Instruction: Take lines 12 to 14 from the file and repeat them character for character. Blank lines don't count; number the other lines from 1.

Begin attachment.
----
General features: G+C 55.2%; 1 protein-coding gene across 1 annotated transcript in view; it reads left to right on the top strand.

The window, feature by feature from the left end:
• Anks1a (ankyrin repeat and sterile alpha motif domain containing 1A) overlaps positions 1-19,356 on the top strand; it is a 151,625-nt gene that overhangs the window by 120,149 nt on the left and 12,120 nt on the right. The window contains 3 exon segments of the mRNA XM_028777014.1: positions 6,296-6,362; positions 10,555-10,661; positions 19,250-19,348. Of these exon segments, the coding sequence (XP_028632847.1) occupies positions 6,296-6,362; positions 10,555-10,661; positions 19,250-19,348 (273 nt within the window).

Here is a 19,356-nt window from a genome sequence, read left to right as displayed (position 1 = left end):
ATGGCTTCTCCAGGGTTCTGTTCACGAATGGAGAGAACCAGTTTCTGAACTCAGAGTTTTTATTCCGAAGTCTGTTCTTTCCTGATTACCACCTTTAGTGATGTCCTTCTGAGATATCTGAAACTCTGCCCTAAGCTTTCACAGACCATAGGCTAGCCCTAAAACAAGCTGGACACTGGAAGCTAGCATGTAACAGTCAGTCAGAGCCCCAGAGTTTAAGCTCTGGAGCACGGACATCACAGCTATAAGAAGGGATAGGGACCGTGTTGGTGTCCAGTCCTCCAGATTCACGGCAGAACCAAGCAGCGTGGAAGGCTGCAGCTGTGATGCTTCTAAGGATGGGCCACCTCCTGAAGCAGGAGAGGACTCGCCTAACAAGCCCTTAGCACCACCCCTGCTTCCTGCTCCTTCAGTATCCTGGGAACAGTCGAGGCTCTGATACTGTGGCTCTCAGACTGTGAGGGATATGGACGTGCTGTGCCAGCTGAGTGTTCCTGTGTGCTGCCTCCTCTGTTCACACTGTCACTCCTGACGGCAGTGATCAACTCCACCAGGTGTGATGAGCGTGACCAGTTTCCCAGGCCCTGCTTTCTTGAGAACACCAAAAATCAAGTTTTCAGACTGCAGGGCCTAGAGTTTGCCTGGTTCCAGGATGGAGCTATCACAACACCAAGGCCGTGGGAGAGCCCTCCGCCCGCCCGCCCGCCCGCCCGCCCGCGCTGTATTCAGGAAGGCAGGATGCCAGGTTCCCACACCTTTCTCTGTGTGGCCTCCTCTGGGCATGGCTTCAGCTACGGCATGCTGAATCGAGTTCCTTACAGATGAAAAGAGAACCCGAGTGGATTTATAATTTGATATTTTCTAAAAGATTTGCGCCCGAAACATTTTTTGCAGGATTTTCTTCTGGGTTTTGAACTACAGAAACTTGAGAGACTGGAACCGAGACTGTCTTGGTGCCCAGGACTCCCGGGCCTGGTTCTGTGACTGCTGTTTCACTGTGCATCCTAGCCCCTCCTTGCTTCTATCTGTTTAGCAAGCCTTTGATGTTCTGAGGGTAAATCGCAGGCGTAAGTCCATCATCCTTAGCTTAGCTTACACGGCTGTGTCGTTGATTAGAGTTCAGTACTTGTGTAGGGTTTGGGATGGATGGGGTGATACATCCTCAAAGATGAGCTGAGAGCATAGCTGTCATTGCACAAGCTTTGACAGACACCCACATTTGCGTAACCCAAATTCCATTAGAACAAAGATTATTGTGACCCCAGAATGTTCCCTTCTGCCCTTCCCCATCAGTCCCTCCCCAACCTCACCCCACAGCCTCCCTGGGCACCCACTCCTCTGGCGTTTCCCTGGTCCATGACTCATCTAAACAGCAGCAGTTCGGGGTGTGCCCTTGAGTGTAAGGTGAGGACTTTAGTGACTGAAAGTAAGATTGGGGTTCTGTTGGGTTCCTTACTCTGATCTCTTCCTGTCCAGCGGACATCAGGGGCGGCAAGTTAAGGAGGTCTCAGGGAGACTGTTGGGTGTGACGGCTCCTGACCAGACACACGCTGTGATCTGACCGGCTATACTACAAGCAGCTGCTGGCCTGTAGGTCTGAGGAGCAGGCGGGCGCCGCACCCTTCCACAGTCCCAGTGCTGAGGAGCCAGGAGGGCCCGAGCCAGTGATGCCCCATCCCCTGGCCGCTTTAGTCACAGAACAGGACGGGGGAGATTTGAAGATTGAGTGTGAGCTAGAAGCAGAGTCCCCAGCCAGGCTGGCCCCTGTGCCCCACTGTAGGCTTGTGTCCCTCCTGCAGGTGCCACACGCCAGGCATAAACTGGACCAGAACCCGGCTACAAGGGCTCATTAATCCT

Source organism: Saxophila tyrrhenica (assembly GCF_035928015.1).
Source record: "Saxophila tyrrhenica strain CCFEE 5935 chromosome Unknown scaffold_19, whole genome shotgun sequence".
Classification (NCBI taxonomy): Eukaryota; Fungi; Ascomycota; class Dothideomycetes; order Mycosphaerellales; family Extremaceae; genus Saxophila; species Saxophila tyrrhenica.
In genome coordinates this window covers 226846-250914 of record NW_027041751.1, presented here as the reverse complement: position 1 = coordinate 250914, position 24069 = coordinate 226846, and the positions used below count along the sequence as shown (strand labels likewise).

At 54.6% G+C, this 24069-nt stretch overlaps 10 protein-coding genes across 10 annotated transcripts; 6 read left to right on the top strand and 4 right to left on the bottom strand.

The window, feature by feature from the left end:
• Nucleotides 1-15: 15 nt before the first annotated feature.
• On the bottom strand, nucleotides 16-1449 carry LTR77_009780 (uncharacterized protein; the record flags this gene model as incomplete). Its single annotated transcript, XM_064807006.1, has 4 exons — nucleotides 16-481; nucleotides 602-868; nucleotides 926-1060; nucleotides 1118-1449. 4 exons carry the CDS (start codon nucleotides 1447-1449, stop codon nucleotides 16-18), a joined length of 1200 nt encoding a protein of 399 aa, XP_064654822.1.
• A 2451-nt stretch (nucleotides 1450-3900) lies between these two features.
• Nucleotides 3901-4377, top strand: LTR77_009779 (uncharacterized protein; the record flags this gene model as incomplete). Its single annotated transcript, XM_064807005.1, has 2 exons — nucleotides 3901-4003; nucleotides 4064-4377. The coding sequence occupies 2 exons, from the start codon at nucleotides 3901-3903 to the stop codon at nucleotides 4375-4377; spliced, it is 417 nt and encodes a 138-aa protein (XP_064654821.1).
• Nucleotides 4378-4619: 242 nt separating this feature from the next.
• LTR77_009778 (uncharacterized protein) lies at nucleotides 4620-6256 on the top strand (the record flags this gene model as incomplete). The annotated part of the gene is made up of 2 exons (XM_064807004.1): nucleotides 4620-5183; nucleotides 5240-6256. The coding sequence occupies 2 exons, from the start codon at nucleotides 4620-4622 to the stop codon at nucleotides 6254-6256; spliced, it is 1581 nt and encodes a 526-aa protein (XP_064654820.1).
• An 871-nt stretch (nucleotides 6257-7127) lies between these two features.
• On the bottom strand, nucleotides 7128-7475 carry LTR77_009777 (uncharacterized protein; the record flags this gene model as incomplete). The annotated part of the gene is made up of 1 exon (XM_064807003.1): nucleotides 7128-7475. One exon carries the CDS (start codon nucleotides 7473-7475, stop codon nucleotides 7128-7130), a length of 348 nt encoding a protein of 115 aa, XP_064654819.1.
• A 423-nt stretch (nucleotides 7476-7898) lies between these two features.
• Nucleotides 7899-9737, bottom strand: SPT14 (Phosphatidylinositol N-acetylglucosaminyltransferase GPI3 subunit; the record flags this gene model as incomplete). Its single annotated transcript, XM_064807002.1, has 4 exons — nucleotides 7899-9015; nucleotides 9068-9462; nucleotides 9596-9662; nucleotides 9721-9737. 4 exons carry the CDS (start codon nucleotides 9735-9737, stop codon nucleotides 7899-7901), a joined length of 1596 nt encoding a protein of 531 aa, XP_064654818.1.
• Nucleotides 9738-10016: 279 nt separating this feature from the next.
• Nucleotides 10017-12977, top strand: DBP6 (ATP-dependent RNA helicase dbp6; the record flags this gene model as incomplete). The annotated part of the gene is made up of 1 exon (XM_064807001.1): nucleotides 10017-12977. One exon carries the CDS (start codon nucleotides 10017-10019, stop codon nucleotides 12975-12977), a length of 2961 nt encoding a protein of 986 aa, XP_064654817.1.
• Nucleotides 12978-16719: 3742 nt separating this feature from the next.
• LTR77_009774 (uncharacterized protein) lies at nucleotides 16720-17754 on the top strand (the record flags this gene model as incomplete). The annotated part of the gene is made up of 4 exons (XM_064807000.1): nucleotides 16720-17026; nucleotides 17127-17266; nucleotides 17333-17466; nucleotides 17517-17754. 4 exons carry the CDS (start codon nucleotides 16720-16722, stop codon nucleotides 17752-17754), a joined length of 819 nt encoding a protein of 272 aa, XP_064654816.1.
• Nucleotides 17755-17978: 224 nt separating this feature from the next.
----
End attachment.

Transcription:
• Nucleotides 1-15: 15 nt before the first annotated feature.
• On the bottom strand, nucleotides 16-1449 carry LTR77_009780 (uncharacterized protein; the record flags this gene model as incomplete). Its single annotated transcript, XM_064807006.1, has 4 exons — nucleotides 16-481; nucleotides 602-868; nucleotides 926-1060; nucleotides 1118-1449. 4 exons carry the CDS (start codon nucleotides 1447-1449, stop codon nucleotides 16-18), a joined length of 1200 nt encoding a protein of 399 aa, XP_064654822.1.
• A 2451-nt stretch (nucleotides 1450-3900) lies between these two features.